Cauli Le Chat

Cauli Le Chat
Cauli Le Chat, MPL Roving Reporter

Monday, March 4, 2013

A Horror Classic

Richard Matheson was best known as a horror/science fiction writer, but he wrote across several genres (including romance, albeit with sci-fi elements intermixed).  An anthology of some of his most popular and best-known horror stories was published a decade ago, and, naturally, we have a book trailer.

MPL Book Trailer #171
Nightmare at 20,000 Feet:  Horror Stories by Richard Matheson

In the 2002 edition, Stephen King wrote a foreword (or preface or whatever) in which he commented on Matheson's influence upon King's own horror writing. Matheson was an enormous inspiration to King. Matheson ranks among the legendary horror authors, such as (in no particular order) H.P Lovecraft, Robert Bloch, Edgar Allan Poe, Algernon Blackwood, Manley Wade Wellman, Shirley Jackson, Fitz-James O'Brien, Mary Shelley, Robert Louis Stevenson, Ambrose Bierce, Bram Stoker, Stephen King, Clive Barker, William Peter Blatty, Dean Koontz, Ramsey Campbell (and so on and so forth), most of whom wrote (or are writing) in other genres as well.

Matheson is a favorite of ours. Scowl-Face's first exposure to the television series The Twilight Zone (1959-1964) was an episode based upon Matheson's short story, "Nightmare at 20,000 Feet," which starred William Shatner as the hapless, psychologically "unbalanced" (or so we're led to believe) passenger, who is the only person aboard the airplane who can see the gremlin tampering with the engines on the wing.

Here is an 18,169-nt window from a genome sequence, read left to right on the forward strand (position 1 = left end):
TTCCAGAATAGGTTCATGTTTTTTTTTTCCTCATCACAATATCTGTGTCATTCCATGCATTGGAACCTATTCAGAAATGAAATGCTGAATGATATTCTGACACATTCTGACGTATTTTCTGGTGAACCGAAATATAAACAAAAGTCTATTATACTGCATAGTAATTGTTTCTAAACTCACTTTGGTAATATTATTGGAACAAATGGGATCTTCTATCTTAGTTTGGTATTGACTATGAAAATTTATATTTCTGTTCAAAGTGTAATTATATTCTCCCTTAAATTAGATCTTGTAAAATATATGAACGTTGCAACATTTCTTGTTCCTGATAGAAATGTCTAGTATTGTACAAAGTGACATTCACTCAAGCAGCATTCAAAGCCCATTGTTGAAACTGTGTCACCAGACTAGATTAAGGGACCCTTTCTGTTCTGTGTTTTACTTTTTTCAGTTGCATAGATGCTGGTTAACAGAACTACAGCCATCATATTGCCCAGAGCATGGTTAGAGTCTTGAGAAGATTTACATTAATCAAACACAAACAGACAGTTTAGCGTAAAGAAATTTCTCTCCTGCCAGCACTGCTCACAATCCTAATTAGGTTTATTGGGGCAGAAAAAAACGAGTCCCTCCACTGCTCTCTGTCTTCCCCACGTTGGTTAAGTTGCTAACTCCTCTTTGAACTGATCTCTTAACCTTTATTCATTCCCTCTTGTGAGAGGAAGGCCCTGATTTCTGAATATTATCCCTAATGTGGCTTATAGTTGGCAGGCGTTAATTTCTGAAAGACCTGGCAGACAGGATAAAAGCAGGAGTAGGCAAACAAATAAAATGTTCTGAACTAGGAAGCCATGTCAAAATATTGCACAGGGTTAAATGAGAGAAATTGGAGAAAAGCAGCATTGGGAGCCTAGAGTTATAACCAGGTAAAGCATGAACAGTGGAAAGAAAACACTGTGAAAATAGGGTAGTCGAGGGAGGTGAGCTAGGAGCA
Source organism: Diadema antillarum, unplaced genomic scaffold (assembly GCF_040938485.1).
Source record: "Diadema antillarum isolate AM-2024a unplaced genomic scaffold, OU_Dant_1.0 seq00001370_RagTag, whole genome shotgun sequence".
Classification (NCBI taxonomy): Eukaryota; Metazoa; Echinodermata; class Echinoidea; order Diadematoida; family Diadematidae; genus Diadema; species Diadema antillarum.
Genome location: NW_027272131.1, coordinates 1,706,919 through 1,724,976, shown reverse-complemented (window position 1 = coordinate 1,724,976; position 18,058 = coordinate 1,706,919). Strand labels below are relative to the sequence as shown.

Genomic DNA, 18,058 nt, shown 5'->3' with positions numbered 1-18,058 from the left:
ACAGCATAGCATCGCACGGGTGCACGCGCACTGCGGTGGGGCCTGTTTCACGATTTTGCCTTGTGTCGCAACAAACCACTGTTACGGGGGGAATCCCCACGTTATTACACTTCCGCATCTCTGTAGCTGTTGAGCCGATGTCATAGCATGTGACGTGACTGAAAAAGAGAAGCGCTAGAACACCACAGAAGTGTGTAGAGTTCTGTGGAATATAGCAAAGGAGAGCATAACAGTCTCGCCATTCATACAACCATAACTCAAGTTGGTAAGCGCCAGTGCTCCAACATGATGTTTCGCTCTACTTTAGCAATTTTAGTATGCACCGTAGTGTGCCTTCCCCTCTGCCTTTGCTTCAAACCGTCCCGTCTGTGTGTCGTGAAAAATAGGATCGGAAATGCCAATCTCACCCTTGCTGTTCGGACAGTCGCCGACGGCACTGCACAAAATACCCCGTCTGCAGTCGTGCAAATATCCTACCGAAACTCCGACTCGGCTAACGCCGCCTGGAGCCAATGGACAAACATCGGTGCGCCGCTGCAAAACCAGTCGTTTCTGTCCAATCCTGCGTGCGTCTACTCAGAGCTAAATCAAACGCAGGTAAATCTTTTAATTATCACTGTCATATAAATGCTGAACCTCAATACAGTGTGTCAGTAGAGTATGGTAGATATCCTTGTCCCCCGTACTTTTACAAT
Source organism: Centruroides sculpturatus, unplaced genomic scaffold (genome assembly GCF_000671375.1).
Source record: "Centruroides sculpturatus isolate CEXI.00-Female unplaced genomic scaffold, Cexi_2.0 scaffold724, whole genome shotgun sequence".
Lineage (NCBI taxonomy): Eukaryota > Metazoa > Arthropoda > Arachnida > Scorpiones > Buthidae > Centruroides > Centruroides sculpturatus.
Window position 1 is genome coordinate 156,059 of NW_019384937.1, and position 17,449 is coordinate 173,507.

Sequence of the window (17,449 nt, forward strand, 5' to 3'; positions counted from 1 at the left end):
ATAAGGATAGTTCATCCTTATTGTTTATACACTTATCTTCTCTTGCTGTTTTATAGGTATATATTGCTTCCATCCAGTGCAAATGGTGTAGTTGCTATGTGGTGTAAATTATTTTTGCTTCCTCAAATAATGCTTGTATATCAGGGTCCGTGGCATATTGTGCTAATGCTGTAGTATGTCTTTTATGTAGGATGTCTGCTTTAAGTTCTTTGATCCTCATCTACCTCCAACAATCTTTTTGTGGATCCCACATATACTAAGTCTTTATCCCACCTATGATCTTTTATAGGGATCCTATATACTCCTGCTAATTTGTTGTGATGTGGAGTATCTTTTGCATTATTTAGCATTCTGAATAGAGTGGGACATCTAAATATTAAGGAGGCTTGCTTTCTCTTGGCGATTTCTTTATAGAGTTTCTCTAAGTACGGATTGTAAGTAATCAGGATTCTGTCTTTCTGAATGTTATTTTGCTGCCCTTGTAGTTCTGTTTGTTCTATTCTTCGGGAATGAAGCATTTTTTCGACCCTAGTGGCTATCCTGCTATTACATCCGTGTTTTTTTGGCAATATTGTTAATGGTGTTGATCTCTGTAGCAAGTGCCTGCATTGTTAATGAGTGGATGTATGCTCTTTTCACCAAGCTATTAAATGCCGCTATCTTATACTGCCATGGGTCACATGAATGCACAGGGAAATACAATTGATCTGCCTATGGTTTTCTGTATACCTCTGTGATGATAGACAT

Two Minutes of William Shatner in
The Twilight Zone (Episode 123, in Season Five)
(first broadcast October 11, 1963)

The costuming looks cheesy by today's standards (or even by 1963 standards, perhaps), but Matheson's TV adaptation (to which series creator Rod Serling also contributed) retained the emotionally-charged, riveting psychological tension for which Matheson remains rightly famous. Scowl-Face had nightmares after watching it when first broadcast. Shatner did a brilliant job conveying the main character's sense of helplessness, alienation, and fear.

Richard Matheson wrote many dazzling novels that defined mid-20th century science fiction, horror, and fantasy.  We have book trailers for some of his best works.

MPL Book Trailer #70
The Incredible Shrinking Man,
by Richard Matheson

MPL Book Trailer #62
I Am Legend,
by Richard Matheson


MPL Book Trailer #127
Bid Time Return (Somewhere in Time),
by Richard Matheson

Check our Evergreen Indiana online catalog for these (and other) great Richard Matheson titles.  Search the entire consortium (i.e., choose "Evergreen Indiana" from the drop-down menu under "Search Library").



Your Roving Reporter On The Go,


Cauli Le Chat


P.S.  The Twilight Zone had two introductory musical themes for the opening credits.  The most famous (above), composed by Marius Constant, graced episodes from Seasons 2-5.  The original (below), composed by Bernard Herrmann, was used during the first season.  (Herrmann scored many Alfred Hitchcock films, including Psycho [1960]).





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